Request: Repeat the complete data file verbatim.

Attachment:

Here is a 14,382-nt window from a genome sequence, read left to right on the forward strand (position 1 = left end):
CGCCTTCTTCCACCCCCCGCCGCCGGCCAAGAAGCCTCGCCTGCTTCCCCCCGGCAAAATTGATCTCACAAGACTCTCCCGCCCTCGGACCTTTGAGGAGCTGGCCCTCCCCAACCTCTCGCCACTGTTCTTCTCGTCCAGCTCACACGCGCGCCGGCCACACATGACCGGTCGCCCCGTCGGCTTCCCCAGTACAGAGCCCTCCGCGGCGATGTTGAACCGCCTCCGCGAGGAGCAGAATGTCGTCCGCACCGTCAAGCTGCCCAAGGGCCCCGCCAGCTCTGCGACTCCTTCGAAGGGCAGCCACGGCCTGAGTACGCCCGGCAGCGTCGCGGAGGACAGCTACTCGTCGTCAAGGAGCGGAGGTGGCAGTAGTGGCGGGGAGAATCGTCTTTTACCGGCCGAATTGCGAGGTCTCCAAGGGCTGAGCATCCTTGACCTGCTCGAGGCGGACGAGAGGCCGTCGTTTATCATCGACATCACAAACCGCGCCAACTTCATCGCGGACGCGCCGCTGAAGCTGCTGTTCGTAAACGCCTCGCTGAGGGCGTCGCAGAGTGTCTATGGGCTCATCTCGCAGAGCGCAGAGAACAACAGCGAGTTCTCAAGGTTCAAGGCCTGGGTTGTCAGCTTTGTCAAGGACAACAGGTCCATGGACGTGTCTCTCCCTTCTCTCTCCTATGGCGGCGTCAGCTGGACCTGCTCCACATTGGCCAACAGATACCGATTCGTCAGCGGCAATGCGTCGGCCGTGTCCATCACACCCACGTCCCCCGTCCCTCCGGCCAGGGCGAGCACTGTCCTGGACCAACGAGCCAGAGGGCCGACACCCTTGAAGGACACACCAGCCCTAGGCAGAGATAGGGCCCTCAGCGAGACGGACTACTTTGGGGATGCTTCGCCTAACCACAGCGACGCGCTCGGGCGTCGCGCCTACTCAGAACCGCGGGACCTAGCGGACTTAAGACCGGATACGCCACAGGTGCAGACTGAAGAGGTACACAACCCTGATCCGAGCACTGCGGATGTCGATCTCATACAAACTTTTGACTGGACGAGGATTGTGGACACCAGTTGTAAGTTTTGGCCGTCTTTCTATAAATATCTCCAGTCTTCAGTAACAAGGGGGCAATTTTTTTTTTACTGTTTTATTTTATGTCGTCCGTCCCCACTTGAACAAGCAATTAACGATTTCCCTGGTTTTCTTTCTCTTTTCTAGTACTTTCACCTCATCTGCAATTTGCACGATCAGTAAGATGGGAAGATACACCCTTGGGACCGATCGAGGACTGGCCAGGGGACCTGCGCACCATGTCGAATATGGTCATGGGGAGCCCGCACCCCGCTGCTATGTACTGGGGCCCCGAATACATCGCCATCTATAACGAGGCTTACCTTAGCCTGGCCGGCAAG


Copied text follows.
Here is a 14,382-nt window from a genome sequence, read left to right on the forward strand (position 1 = left end):
CGCCTTCTTCCACCCCCCGCCGCCGGCCAAGAAGCCTCGCCTGCTTCCCCCCGGCAAAATTGATCTCACAAGACTCTCCCGCCCTCGGACCTTTGAGGAGCTGGCCCTCCCCAACCTCTCGCCACTGTTCTTCTCGTCCAGCTCACACGCGCGCCGGCCACACATGACCGGTCGCCCCGTCGGCTTCCCCAGTACAGAGCCCTCCGCGGCGATGTTGAACCGCCTCCGCGAGGAGCAGAATGTCGTCCGCACCGTCAAGCTGCCCAAGGGCCCCGCCAGCTCTGCGACTCCTTCGAAGGGCAGCCACGGCCTGAGTACGCCCGGCAGCGTCGCGGAGGACAGCTACTCGTCGTCAAGGAGCGGAGGTGGCAGTAGTGGCGGGGAGAATCGTCTTTTACCGGCCGAATTGCGAGGTCTCCAAGGGCTGAGCATCCTTGACCTGCTCGAGGCGGACGAGAGGCCGTCGTTTATCATCGACATCACAAACCGCGCCAACTTCATCGCGGACGCGCCGCTGAAGCTGCTGTTCGTAAACGCCTCGCTGAGGGCGTCGCAGAGTGTCTATGGGCTCATCTCGCAGAGCGCAGAGAACAACAGCGAGTTCTCAAGGTTCAAGGCCTGGGTTGTCAGCTTTGTCAAGGACAACAGGTCCATGGACGTGTCTCTCCCTTCTCTCTCCTATGGCGGCGTCAGCTGGACCTGCTCCACATTGGCCAACAGATACCGATTCGTCAGCGGCAATGCGTCGGCCGTGTCCATCACACCCACGTCCCCCGTCCCTCCGGCCAGGGCGAGCACTGTCCTGGACCAACGAGCCAGAGGGCCGACACCCTTGAAGGACACACCAGCCCTAGGCAGAGATAGGGCCCTCAGCGAGACGGACTACTTTGGGGATGCTTCGCCTAACCACAGCGACGCGCTCGGGCGTCGCGCCTACTCAGAACCGCGGGACCTAGCGGACTTAAGACCGGATACGCCACAGGTGCAGACTGAAGAGGTACACAACCCTGATCCGAGCACTGCGGATGTCGATCTCATACAAACTTTTGACTGGACGAGGATTGTGGACACCAGTTGTAAGTTTTGGCCGTCTTTCTATAAATATCTCCAGTCTTCAGTAACAAGGGGGCAATTTTTTTTTTACTGTTTTATTTTATGTCGTCCGTCCCCACTTGAACAAGCAATTAACGATTTCCCTGGTTTTCTTTCTCTTTTCTAGTACTTTCACCTCATCTGCAATTTGCACGATCAGTAAGATGGGAAGATACACCCTTGGGACCGATCGAGGACTGGCCAGGGGACCTGCGCACCATGTCGAATATGGTCATGGGGAGCCCGCACCCCGCTGCTATGTACTGGGGCCCCGAATACATCGCCATCTATAACGAGGCTTACCTTAGCCTGGCCGGCAAG